Tax Preparer Sentenced for Filing Fraudulent Client Returns

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3 mins read
IRS,Tax Check,Filing Taxes,Tax Deadline
IRS,Tax Check,Filing Taxes,Tax Deadline

A tax return preparer who filed fraudulent client tax returns was sentenced yesterday to almost two years in federal prison, announced Acting U.S. Attorney for the Northern District of Texas Chad E. Meacham.

Carlos Hinojosa, 37, Mario Jose Sanchez, 48, and Magda Lopez-Sanchez, 51, pleaded guilty this summer to assisting in the preparation of false and fraudulent tax returns. Mr. Hinojosa was sentenced Wednesday by U.S. District Judge Ed Kinkeade to 22 months in federal prison.  Mr. Sanchez and Ms. Lopez-Sanchez were each sentenced to three years’ probation. Judge Kinkeade ordered each of the defendants to pay more than $6 million in restitution, joint and severally, to the IRS.

From 2012 through 2016, Mr. Hinojosa, Mr. Sanchez, and Ms. Lopez-Sanchez worked as tax return preparers at Miguelitos Tax Service, a tax preparation service located in Carrolton, Texas.

According to plea papers, while at Miguelitos, the defendants prepared tax returns that included, among other false statements, false tuition expenses to make the clients appear eligible for education credits that they knew the clients were not eligible to receive. Mr. Hinojosa admitted that he generally included these false expenses on his clients’ tax returns without the clients’ knowledge.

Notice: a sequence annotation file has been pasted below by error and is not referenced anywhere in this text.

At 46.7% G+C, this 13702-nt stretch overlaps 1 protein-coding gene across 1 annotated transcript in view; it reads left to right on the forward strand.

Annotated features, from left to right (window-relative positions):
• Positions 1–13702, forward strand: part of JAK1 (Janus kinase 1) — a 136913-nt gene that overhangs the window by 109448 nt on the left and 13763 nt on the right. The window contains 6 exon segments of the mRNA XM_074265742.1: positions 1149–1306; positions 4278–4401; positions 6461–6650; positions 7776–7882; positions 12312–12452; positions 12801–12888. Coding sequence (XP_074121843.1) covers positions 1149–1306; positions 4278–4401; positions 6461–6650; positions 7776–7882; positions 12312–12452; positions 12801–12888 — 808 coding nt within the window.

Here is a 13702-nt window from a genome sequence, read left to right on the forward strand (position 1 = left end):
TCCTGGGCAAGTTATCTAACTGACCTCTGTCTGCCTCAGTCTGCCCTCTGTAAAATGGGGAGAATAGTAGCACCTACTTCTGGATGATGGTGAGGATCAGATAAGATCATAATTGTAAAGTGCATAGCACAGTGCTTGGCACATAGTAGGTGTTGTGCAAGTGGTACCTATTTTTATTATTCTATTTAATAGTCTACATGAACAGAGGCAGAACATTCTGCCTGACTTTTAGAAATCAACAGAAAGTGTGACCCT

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To conceal the falsity of the returns, the defendants attempted to have clients sign forms justifying the expenses. Mr. Hinojosa admitted he did not explain the forms to clients and most had no idea what they were signing. He further admitted that he charged clients cash for preparing their returns – sometimes as much as $2,000 – without informing them that Miguelitos would also deduct a tax preparation fee from their tax refunds.

Mr. Hinojosa, Mr. Sanchez, and Ms. Lopez-Sanchez agreed their actions, along with the conduct of coconspirators at Miguelitos, resulted in a tax loss to the Internal Revenue Service of $7,306,191 for tax years 2010 through 2016.

IRS Criminal Investigation conducted the investigation. Assistant U.S. Attorneys Douglas Brasher and Andrew Wirmani (fmr.) prosecuted the case.

 

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